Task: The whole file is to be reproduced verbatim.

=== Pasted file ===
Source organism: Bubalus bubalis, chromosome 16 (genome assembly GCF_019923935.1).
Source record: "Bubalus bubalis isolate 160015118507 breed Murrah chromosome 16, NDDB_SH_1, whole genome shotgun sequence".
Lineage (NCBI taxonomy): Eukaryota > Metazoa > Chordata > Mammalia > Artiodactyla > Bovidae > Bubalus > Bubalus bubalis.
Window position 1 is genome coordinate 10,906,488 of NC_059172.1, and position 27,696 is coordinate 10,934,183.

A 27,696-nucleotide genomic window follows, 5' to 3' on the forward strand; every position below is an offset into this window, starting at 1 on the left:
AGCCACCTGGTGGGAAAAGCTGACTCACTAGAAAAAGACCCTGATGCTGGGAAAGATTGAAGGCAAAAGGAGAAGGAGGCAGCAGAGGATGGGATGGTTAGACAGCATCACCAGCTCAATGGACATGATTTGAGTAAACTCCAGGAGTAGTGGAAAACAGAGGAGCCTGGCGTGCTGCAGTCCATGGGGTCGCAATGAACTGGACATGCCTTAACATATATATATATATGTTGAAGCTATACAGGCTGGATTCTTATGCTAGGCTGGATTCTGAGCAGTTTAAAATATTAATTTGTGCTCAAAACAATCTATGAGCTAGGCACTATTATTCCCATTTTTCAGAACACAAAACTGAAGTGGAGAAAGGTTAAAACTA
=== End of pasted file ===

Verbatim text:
Source organism: Bubalus bubalis, chromosome 16 (genome assembly GCF_019923935.1).
Source record: "Bubalus bubalis isolate 160015118507 breed Murrah chromosome 16, NDDB_SH_1, whole genome shotgun sequence".
Lineage (NCBI taxonomy): Eukaryota > Metazoa > Chordata > Mammalia > Artiodactyla > Bovidae > Bubalus > Bubalus bubalis.
Window position 1 is genome coordinate 10,906,488 of NC_059172.1, and position 27,696 is coordinate 10,934,183.

A 27,696-nucleotide genomic window follows, 5' to 3' on the forward strand; every position below is an offset into this window, starting at 1 on the left:
AGCCACCTGGTGGGAAAAGCTGACTCACTAGAAAAAGACCCTGATGCTGGGAAAGATTGAAGGCAAAAGGAGAAGGAGGCAGCAGAGGATGGGATGGTTAGACAGCATCACCAGCTCAATGGACATGATTTGAGTAAACTCCAGGAGTAGTGGAAAACAGAGGAGCCTGGCGTGCTGCAGTCCATGGGGTCGCAATGAACTGGACATGCCTTAACATATATATATATATGTTGAAGCTATACAGGCTGGATTCTTATGCTAGGCTGGATTCTGAGCAGTTTAAAATATTAATTTGTGCTCAAAACAATCTATGAGCTAGGCACTATTATTCCCATTTTTCAGAACACAAAACTGAAGTGGAGAAAGGTTAAAACTA